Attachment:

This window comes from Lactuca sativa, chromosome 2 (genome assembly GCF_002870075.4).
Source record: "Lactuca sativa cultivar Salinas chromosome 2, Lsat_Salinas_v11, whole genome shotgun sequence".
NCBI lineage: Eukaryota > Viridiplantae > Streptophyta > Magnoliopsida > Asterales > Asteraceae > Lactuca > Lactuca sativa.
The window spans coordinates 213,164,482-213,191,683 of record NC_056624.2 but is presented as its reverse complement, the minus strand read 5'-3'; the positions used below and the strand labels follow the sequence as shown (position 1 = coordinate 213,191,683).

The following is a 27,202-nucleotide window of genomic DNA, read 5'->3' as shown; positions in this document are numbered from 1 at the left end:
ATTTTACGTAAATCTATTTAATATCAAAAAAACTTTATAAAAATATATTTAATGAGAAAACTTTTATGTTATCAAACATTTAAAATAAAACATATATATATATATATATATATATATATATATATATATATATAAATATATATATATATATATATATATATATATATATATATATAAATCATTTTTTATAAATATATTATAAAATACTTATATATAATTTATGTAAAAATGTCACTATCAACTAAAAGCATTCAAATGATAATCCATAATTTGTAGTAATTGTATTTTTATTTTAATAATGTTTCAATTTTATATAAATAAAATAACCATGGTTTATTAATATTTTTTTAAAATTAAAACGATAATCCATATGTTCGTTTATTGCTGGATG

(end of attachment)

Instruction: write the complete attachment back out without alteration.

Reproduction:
This window comes from Lactuca sativa, chromosome 2 (genome assembly GCF_002870075.4).
Source record: "Lactuca sativa cultivar Salinas chromosome 2, Lsat_Salinas_v11, whole genome shotgun sequence".
NCBI lineage: Eukaryota > Viridiplantae > Streptophyta > Magnoliopsida > Asterales > Asteraceae > Lactuca > Lactuca sativa.
The window spans coordinates 213,164,482-213,191,683 of record NC_056624.2 but is presented as its reverse complement, the minus strand read 5'-3'; the positions used below and the strand labels follow the sequence as shown (position 1 = coordinate 213,191,683).

The following is a 27,202-nucleotide window of genomic DNA, read 5'->3' as shown; positions in this document are numbered from 1 at the left end:
ATTTTACGTAAATCTATTTAATATCAAAAAAACTTTATAAAAATATATTTAATGAGAAAACTTTTATGTTATCAAACATTTAAAATAAAACATATATATATATATATATATATATATATATATATATATATATAAATATATATATATATATATATATATATATATATATATATATAAATCATTTTTTATAAATATATTATAAAATACTTATATATAATTTATGTAAAAATGTCACTATCAACTAAAAGCATTCAAATGATAATCCATAATTTGTAGTAATTGTATTTTTATTTTAATAATGTTTCAATTTTATATAAATAAAATAACCATGGTTTATTAATATTTTTTTAAAATTAAAACGATAATCCATATGTTCGTTTATTGCTGGATG